Thursday, May 21, 2009

Conscience Clause

There exists a contingent of people, I assume mostly evangelical christians and catholics, who think that providers of medical care should be able to not only refuse to perform or provide a particular treatment (which they can already legally do) but to also refuse to educate their patients about the same or even refer them to a provider who will provide that treatment. They are under the mistaken impression that the current laws force health care providers to do anything other than give their patients all of the information and allow them to choose for themselves what the best path is.

What the individuals and groups pushing this law want is for the government to force employers to hire and/or keep employees who refuse to perform all the duties in their job descriptions. I agree that any medical practitioner should be able to choose what procedures they want or don't want to perform, what medication they will and will not prescribe or any other decision they want to make about their practicing of medicine. And as private physicians and nurses they have the ability to do that. However, it is just as important to preserve the rights patients to informed refusal/consent.

The owners of hospitals and clinics also have the right to decide what procedures and treatments will be available within their facilities and have the proper staff available to provide those services. When these employers are looking to hire physician, nurses or other health care providers it is reasonable to expect potential employees to reveal if they are willing to perform all the duties of the job. It is also reasonable for a hospital or clinic to require a potential employee to reveal if there is any part of the job that they refuse to take part in for any reason and to use that information to decide if they want to hire them. Physicians and nurses also have a choice to search out employers who do not offer those treatments or who are okay employing individuals who won't perform them.

The other problem with this issue is a lack of transparency. Medical care is expensive and patients should be able to acquire a full list of the things that a physician will not do or offer referrals for before choosing them as a care provider. No one should have to spend hundreds of dollars and many hours in appointments with doctors to question them about every every possible treatment or procedure they might ever need or end up with a doctor who will not provide the necessary care, regardless of the reason. Patients should have all the information about a providers ability to care for them so they can make informed decisions on which provider to see.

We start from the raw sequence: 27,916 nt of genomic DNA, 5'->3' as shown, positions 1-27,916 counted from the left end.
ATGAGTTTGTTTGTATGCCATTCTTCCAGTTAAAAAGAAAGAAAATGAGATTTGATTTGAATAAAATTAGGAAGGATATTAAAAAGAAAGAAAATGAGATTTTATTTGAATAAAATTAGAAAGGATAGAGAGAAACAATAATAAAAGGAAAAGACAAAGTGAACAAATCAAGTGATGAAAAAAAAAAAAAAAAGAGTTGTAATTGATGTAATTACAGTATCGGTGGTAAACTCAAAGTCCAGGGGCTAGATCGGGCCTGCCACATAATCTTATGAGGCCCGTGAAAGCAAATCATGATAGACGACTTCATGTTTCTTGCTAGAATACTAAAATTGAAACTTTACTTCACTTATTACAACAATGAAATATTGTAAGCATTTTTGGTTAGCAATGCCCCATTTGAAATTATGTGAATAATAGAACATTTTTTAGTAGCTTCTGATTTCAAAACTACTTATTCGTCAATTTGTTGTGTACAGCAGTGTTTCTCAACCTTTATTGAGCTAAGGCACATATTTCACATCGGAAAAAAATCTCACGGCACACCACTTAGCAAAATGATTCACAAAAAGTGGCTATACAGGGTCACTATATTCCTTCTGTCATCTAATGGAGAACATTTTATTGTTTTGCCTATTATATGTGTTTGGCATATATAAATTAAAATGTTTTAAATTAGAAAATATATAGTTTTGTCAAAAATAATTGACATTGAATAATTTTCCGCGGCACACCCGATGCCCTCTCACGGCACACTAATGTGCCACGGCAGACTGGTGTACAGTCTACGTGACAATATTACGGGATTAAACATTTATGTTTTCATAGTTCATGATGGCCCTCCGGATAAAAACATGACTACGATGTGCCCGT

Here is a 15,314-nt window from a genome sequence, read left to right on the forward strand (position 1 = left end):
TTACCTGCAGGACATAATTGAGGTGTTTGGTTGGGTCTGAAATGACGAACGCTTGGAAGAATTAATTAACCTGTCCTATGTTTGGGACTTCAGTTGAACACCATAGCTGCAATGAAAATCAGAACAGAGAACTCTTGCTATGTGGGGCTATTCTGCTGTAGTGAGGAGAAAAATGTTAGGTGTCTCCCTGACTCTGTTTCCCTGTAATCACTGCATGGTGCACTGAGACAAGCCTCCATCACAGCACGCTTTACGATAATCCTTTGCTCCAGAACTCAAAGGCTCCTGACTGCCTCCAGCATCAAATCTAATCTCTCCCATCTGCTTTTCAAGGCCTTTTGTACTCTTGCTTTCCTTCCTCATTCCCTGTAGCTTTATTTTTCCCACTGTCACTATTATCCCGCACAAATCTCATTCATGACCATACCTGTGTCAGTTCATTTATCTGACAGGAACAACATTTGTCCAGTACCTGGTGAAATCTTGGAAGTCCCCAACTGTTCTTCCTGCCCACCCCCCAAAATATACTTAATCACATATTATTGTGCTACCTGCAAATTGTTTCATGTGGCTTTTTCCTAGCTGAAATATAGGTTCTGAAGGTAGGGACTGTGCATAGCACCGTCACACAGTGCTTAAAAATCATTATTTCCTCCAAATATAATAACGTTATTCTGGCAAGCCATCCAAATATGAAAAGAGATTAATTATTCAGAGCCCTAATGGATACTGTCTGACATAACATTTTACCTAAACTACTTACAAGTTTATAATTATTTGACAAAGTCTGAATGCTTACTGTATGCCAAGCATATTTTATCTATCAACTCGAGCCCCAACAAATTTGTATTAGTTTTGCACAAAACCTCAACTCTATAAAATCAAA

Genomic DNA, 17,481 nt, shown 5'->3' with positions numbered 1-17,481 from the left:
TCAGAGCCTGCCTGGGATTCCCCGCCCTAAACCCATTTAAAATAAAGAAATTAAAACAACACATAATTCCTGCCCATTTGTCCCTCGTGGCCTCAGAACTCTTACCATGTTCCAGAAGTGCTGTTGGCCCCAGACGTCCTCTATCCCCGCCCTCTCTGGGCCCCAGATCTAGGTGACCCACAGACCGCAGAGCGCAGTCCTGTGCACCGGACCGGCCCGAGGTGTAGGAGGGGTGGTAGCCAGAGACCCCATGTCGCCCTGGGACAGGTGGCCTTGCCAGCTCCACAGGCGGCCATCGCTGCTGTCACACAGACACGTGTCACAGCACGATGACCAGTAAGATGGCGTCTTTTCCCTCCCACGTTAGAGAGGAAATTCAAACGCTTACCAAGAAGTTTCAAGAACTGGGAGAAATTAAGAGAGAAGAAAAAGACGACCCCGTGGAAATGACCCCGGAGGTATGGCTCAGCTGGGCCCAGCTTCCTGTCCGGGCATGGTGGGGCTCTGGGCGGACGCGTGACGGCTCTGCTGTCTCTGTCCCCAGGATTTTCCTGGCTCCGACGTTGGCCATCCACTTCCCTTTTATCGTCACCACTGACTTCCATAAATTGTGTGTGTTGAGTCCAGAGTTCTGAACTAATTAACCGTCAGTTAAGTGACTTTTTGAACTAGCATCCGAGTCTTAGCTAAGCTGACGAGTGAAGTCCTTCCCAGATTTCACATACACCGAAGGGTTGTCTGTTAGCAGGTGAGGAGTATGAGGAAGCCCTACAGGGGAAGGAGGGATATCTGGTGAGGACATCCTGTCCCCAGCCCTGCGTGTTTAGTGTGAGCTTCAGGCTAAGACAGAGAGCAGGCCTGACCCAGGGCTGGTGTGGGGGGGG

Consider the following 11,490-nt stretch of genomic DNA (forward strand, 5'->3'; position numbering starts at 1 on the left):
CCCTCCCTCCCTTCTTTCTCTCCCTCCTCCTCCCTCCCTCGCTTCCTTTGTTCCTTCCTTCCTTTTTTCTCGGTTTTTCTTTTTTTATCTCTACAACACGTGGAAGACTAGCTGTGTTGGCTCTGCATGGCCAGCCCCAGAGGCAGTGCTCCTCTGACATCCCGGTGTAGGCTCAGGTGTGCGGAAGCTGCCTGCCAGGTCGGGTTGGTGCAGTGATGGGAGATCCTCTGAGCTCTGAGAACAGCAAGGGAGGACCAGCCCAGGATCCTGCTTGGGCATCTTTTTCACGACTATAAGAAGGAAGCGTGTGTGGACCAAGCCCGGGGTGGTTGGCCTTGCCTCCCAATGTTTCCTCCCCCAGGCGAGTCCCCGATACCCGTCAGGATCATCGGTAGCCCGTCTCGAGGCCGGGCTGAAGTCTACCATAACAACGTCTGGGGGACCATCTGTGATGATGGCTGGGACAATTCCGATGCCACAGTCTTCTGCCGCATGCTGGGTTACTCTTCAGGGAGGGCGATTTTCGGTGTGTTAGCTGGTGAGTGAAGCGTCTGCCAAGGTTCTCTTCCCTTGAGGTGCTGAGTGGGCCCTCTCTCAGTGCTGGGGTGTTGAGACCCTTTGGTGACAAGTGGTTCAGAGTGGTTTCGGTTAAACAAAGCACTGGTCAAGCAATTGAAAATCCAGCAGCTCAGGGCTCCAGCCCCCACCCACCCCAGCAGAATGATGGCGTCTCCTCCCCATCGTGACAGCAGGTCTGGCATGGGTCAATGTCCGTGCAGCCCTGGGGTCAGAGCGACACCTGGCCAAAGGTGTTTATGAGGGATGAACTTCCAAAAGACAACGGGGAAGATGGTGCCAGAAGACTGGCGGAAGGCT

I for one would not want to see an OB/GYN who would refuse to operate on an ectopic pregnancy because of the infinitesimal chance that it could survive to viability rather than rupture and kill me. Or a family medicine doctor who would refuse to prescribe an OCP to a woman with PCOS because of the possibility it might stop the implantation of a fertilized egg. Or a psychiatrist who refuses to write prescriptions for antidepressants. I am all for them making the choice they feel is appropriate for their conscience/soul/morals/ethics/religion or whatever but patients should have a choice as well. Health care providers should be open, honest and upfront with their patients (or potential patients) about their self imposed limitations and allow the consumers of medical care to make their choice as well.

In the end it comes down to balancing the right of one group against the rights of another. Personal beliefs are just that and should never be forced on others, this is doubly wrong when done without giving them a choice. When faith becomes motive and not a private matter we are no longer a country where people receive the best care, but one where care is given only when it suits the personal choices of the medical staff on hand.

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